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I am curious to know why today's DSLRs (including the top of the line ones) have:

  1. A primitive interface
  2. Do not do wifi out of the box
  3. Do not have touch interface
  4. Do not have full fledged OS like Andriod or the iOS and the like
  5. Have very poor screen resolution and the list goes on.

And this, I am comaparing with a cheap 50 dollar android phone. Your specific reasons/answers are much appreciated.

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13  
Have you ever used a DSLR? –  dpollitt Feb 28 '13 at 1:49
1  
@dpollitt With due respect, this question was not intended to provoke any feelings, or hurt anyone. Perhaps the question was framed not in the best way but you can clearly see that it is focused on the software side of things and I was curious to know why... Part of the reason I am asking this is a followup from an earlier question from here: photo.stackexchange.com/questions/35185/… –  Regmi Feb 28 '13 at 2:01
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You are assuming that I was hurt or felt disrespect, that is not true and I meant no disrespect to you either. I honestly am wondering if you have ever used a DSLR. I use one everyday and haven't ever and would ever ask questions 1 and 3-5. It is easier if you have a real problem or issue with your DSLR that you are trying to solve, and not a theoretical issue. Sorry if I was misunderstood. –  dpollitt Feb 28 '13 at 2:22
6  
@Regmi I suppose if you look at it from a different perspective you could ask: Why are cheap android phones so primitive when it comes to taking pictures? They do different things and have different priorities. As the answer below shows though, they are not at all primitive for what they do :D. –  Peng Tuck Kwok Feb 28 '13 at 2:23
4  
Hmm, not sure why this question is being voted down. While the question certainly has some misconceptions about what is "primitive" in regards to a professional camera, it is a perfectly common viewpoint from the wider community of point and shoot photographers. I think the question adds a lot of value and wanted to speak up about that rather than having the quick, knee jerk reaction that the question is wrong and should be downvoted. –  AJ Henderson Feb 28 '13 at 14:53

8 Answers 8

up vote 19 down vote accepted

The technology is not primtive but actually quite advanced. Every component important to photography is constantly being researched and improved. The cost of those improvements are passed on to buyers, just as with everything else.

Furthermore some of what you suggest would render a camera worse for photography:

  • The interface of each manufacturer is highly tuned and evolved over years and even decades. At the high-end, it is designed for extreme efficiency and use under pressure with the camera at eye-level.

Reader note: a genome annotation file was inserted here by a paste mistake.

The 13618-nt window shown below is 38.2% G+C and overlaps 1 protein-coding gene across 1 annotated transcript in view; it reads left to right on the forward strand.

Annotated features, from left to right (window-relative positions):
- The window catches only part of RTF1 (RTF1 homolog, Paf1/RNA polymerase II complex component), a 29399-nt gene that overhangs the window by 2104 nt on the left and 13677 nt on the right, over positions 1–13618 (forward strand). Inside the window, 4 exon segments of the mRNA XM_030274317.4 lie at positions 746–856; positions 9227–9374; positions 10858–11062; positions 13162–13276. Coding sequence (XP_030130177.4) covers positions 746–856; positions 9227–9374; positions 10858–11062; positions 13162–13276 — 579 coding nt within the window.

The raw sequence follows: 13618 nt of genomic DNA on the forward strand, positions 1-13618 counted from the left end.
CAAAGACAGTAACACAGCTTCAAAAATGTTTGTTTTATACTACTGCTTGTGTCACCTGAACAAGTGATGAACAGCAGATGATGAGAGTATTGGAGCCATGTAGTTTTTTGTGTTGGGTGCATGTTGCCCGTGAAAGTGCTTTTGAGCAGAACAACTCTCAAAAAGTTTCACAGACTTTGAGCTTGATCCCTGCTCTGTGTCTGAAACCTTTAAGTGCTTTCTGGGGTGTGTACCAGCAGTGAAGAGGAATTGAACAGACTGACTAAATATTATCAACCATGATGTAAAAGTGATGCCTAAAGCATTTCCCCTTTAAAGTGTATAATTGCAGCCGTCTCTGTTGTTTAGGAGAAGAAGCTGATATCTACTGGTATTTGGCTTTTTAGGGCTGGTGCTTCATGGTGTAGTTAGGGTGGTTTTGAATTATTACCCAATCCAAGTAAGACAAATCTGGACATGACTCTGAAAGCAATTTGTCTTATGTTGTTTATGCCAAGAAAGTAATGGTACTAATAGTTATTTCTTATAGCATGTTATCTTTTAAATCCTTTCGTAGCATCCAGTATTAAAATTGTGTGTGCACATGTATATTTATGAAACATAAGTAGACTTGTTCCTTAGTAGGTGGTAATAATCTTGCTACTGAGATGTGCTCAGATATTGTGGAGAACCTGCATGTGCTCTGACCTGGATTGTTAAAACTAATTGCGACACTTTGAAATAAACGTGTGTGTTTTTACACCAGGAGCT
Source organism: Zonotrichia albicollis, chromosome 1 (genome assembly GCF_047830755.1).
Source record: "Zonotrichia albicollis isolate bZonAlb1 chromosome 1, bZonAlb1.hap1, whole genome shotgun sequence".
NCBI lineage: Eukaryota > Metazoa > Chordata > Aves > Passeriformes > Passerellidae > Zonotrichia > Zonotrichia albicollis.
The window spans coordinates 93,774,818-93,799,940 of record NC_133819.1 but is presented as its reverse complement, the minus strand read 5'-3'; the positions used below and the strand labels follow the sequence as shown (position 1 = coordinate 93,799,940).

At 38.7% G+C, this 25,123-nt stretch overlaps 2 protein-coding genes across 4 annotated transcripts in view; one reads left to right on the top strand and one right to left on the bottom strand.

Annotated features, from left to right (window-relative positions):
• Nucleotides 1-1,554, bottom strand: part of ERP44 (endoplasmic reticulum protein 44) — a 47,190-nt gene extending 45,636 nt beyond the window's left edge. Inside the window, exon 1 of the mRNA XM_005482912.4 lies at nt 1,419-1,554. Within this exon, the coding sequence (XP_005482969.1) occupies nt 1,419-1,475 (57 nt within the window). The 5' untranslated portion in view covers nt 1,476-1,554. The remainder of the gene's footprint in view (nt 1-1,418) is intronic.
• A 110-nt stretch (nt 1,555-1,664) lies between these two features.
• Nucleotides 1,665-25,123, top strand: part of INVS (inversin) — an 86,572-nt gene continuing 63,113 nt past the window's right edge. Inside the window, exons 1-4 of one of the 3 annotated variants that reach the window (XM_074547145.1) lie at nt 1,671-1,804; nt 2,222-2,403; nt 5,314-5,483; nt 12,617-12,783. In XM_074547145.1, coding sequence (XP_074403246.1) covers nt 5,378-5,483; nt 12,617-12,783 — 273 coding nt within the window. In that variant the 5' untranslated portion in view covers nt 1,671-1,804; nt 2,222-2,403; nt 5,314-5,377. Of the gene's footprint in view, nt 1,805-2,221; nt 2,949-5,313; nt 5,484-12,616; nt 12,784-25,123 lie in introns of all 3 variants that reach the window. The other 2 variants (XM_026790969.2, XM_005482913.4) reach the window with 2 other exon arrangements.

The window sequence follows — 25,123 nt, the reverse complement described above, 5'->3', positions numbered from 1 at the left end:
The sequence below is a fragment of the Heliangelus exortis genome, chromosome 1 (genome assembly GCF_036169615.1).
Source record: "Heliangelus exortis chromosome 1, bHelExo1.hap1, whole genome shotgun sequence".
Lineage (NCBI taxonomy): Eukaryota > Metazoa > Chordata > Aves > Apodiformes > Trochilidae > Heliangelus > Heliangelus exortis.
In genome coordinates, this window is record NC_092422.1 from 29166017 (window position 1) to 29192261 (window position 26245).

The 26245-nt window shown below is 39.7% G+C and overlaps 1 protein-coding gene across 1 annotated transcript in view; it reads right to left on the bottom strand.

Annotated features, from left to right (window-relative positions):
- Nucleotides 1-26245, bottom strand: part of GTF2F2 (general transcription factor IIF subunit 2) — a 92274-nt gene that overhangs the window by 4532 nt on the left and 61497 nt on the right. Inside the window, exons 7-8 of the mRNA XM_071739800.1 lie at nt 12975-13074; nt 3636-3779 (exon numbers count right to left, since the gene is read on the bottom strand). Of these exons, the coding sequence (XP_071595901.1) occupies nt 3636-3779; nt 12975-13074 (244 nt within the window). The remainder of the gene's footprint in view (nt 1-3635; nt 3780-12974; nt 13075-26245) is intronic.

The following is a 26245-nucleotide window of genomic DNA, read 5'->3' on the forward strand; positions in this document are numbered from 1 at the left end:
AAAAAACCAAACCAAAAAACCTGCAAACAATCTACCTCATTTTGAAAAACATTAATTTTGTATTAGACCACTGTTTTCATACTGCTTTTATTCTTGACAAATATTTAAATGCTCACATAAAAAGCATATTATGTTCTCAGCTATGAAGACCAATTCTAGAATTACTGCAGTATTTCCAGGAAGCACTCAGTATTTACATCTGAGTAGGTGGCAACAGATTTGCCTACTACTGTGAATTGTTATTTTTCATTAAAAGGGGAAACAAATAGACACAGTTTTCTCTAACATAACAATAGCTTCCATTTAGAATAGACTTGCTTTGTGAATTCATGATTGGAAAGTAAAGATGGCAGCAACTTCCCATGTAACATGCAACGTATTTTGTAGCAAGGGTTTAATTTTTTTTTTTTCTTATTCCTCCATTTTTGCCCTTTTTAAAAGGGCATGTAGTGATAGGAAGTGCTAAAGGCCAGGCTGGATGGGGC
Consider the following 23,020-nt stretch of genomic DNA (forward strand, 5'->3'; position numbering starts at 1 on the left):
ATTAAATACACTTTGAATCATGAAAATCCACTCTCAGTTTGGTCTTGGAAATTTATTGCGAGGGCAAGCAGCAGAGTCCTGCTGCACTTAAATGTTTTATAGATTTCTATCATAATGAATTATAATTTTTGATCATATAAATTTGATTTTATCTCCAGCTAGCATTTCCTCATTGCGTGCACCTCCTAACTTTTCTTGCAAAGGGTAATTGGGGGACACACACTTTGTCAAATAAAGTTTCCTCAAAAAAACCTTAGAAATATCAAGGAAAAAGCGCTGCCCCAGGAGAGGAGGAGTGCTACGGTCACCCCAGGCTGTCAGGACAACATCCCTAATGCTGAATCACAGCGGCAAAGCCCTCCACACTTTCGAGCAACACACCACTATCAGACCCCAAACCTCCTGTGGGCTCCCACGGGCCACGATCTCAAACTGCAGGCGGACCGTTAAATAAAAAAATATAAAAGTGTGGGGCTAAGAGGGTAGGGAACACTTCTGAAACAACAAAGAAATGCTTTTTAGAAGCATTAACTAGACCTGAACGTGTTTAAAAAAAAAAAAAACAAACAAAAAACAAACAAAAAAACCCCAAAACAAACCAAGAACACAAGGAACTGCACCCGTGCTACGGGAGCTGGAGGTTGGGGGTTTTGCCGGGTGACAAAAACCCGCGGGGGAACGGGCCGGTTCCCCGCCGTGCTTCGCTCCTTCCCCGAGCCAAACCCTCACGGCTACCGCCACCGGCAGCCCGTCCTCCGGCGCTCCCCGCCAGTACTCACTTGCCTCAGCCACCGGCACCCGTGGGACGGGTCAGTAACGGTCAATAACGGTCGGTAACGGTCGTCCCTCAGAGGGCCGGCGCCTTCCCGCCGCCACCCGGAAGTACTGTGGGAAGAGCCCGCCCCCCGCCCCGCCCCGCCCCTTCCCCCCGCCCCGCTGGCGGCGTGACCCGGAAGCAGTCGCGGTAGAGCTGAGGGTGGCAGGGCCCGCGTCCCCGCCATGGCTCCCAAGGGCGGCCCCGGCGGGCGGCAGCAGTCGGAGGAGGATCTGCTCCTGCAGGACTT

• WiFi is probably a good thing and is appearing in high-end cameras, including one DSLR already. This will be beneficial except for battery-life and cost which is a compromise that has to be taken when building such products.
  • Touchscreens are completely unnecessary for a DSLR and most cameras. Anyone who has a touch phone knows how much fingerprints they get which makes them hard to see in bright light. Cameras have to work in all sorts of conditions and touchscreens have trouble to be usable with gloves on.
  • The throughput needed to process images and video coming out modern cameras is better implemented by tuned processors. The ones found on DSLRs are quite powerful and highly specialized to do that while maintaining reasonable battery-life.
  • Resolution of displays are constantly increasing but this has a cost on battery-life. The latest LCD screens have 1.2 megapixels at 3.2" diagonally or 1 megapixel at 3". To improve screens of DSLRs at this point, contrast, color gamut and visibility is probably a priority over resolution at this point.

ADDENDUM [Missed the OS point]:

  • A DSLR is ready to shoot in less than 1.5s. This startup speed is critical to photographers as they might have to capture a fleeting moment. A general purpose OS takes much much longer to boot and would be unacceptable in any camera. As a matter of fact, if you look at the ultra-compact Nikon S800c which runs Android, it also runs its own operating system which turns on quickly while Android boots in the background. Before Android has started, you can take photos and review them but not access Andriod apps.

While you see camera makers experiment from time-to-time with new technologies to see which ones attract more customers, priority has to be given to those which help photography. Most unneeded feature takes space, battery-life, increases cost and may have other consequences.

What we need is the right tool for the job and just like I would not drive a car with a touchscreen instead of a steering wheel unless it did the driving, I pick cameras that have a good number of buttons and dials which makes me extremely efficient.

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1  
+1 For an insightful answer that makes the issue a lot clearer. –  Regmi Feb 28 '13 at 1:41
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regarding point #3, as you move from consumer to prosumer to professional cameras (at least in Nikon range) one feature is that a lot more functions are accessible via buttons, knobs, switches, rather than through menus, much less touch screens, so that an experienced photographer can quickly dial in changes without the eye leaving the viewfinder. –  MikeW Feb 28 '13 at 1:46
    
@MikeW seconded. I find that with just my right hand positioned correctly on the 5D MkIII i can change every setting on the camera without taking my eye out of the eyepiece. –  NULLZ Feb 28 '13 at 5:55